Beyond all of that, there is something called the rules of natural justice. By no means a complete list of their provisions, these include i) a right by the worker to be made clearly aware of any perceived misconduct; ii) the opportunity to defend himself/herself against such charges; iii) an entitlement to be represented; and iv) being able to appeal to a level of oversight that was not previously involved.

These are common-law principles developed by high court judges over aeons. Moreover, our own legislators used Section 3 of the LRIDA to introduce the Labour Relations Code in 1976. This code, in Sections 21 and 22, reinforces the principles and outline in detail grievance and disciplinary procedures.

Our IDT is a unique entity which, unlike the higher courts, has the power to reinstate dismissed workers where it finds them to be unjustifiably dismissed. Mark you, even where a contract has an exit clause or where workers 'walk off their jobs' in 'furtherance of an industrial dispute', the IDT can still find that they were wronged.

True, there are suggestions that a small number of workers possibly sabotaged the database of CTL, costing it millions in losses. Inasmuch as it is a no-brainer that workers must have the ability to do economic harm to their employers by withdrawing their labour, nothing gives them the right to wilfully destroy property of their bosses.

Indeed, such acts are criminal, and, where found to be so culpable, the miscreants are liable to punishment. For me, saboteurs belong in battles where there is war on the front lines. However, they must be given due process and their guilt determined in a just way.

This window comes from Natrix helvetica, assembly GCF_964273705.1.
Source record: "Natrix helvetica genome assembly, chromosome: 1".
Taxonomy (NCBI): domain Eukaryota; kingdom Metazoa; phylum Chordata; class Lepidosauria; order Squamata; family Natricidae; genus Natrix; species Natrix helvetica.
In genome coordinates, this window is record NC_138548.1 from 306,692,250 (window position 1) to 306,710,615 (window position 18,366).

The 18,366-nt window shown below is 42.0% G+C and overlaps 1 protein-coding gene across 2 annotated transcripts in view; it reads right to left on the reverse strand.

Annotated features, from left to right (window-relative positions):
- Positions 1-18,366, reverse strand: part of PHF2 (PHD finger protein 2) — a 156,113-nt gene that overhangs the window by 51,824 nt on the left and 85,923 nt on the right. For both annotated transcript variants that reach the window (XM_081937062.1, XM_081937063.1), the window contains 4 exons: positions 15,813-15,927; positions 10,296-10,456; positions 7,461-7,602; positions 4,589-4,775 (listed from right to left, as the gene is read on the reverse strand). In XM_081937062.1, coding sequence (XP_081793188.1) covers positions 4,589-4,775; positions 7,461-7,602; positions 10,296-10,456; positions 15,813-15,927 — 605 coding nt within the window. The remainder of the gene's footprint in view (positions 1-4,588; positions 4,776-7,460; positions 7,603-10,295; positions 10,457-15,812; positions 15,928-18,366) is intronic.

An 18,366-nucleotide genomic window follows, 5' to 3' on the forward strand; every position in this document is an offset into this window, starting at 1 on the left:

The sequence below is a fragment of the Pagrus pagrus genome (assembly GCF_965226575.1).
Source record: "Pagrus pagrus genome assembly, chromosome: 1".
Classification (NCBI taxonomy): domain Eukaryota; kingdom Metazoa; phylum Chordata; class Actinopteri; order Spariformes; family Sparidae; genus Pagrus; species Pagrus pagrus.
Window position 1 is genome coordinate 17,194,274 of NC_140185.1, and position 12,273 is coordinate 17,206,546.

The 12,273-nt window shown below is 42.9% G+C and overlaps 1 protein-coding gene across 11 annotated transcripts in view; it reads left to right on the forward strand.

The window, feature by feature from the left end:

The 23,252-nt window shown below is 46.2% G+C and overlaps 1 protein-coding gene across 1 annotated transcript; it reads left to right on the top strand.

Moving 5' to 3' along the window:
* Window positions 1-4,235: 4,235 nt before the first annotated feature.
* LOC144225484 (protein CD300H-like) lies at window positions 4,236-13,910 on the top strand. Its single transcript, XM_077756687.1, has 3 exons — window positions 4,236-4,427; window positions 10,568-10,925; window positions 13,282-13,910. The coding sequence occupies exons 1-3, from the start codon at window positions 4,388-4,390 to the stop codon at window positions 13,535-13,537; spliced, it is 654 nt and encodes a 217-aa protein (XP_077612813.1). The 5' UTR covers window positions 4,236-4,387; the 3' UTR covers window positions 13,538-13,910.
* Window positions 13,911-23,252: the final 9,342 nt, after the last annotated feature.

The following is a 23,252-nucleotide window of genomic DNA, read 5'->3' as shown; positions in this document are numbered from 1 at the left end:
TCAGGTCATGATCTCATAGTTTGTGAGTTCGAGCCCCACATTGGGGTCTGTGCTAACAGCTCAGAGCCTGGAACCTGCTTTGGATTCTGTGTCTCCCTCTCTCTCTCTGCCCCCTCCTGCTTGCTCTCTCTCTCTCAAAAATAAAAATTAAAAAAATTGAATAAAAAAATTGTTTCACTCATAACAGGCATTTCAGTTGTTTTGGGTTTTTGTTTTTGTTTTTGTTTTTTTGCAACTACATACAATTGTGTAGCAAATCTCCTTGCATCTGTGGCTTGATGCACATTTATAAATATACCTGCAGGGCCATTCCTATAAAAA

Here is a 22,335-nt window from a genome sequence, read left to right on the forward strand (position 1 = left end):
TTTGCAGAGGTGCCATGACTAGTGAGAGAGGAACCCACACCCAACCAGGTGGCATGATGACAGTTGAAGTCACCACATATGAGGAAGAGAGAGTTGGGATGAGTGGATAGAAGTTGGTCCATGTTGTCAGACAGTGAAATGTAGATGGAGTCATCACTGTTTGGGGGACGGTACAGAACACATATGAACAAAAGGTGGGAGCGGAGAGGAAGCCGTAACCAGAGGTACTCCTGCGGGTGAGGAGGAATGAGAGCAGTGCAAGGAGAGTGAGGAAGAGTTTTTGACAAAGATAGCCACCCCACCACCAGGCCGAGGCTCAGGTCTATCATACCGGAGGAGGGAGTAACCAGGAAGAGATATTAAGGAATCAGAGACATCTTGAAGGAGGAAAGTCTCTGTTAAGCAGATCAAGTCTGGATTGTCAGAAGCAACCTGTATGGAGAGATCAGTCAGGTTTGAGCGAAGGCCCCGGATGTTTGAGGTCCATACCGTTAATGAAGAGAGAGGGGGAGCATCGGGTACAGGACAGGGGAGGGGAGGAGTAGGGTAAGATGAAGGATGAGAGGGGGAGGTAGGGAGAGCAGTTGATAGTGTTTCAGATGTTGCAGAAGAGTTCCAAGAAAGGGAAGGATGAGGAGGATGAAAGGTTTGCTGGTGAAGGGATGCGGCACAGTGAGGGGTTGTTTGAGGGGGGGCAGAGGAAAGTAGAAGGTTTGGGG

Nevertheless, even in cases where the employer has the handle and the workers are holding on to the blade of the katana, discretion is the better part of valour. It is simple logic - not because one has the right to do something does it mean that it is prudent for that to happen. Often, enforcing one's right to wield the sword leads to a pyrrhic victory, and in spiting the face, the nose is removed or severely injured.

Something is very repugnant about the sequence of events at CTL, and I sincerely hope that good sense, if it resided there at all, will prevail. My ears were piqued when Dalling, as board member, would apparently have been part of the decision to remove Stewart. I might be peeling oranges here, but something is nasally irritating about a board deputy chairman, who is trained in the administration of justice, helping to eject an incumbent and then in short order becoming the replacement for the very same worker whose exit clause he triggered.

Something about the abortion of the contracts smells like a miscarriage of justice.

Somebody needs to find Shearer's notes. Perhaps the former trade unionists in the House of Representatives might help.

- Dr Orville Taylor, senior lecturer in sociology at the UWI and a radio talk-show host, is the author of 'Broken Promises, Hearts and Pockets'. Email feedback to and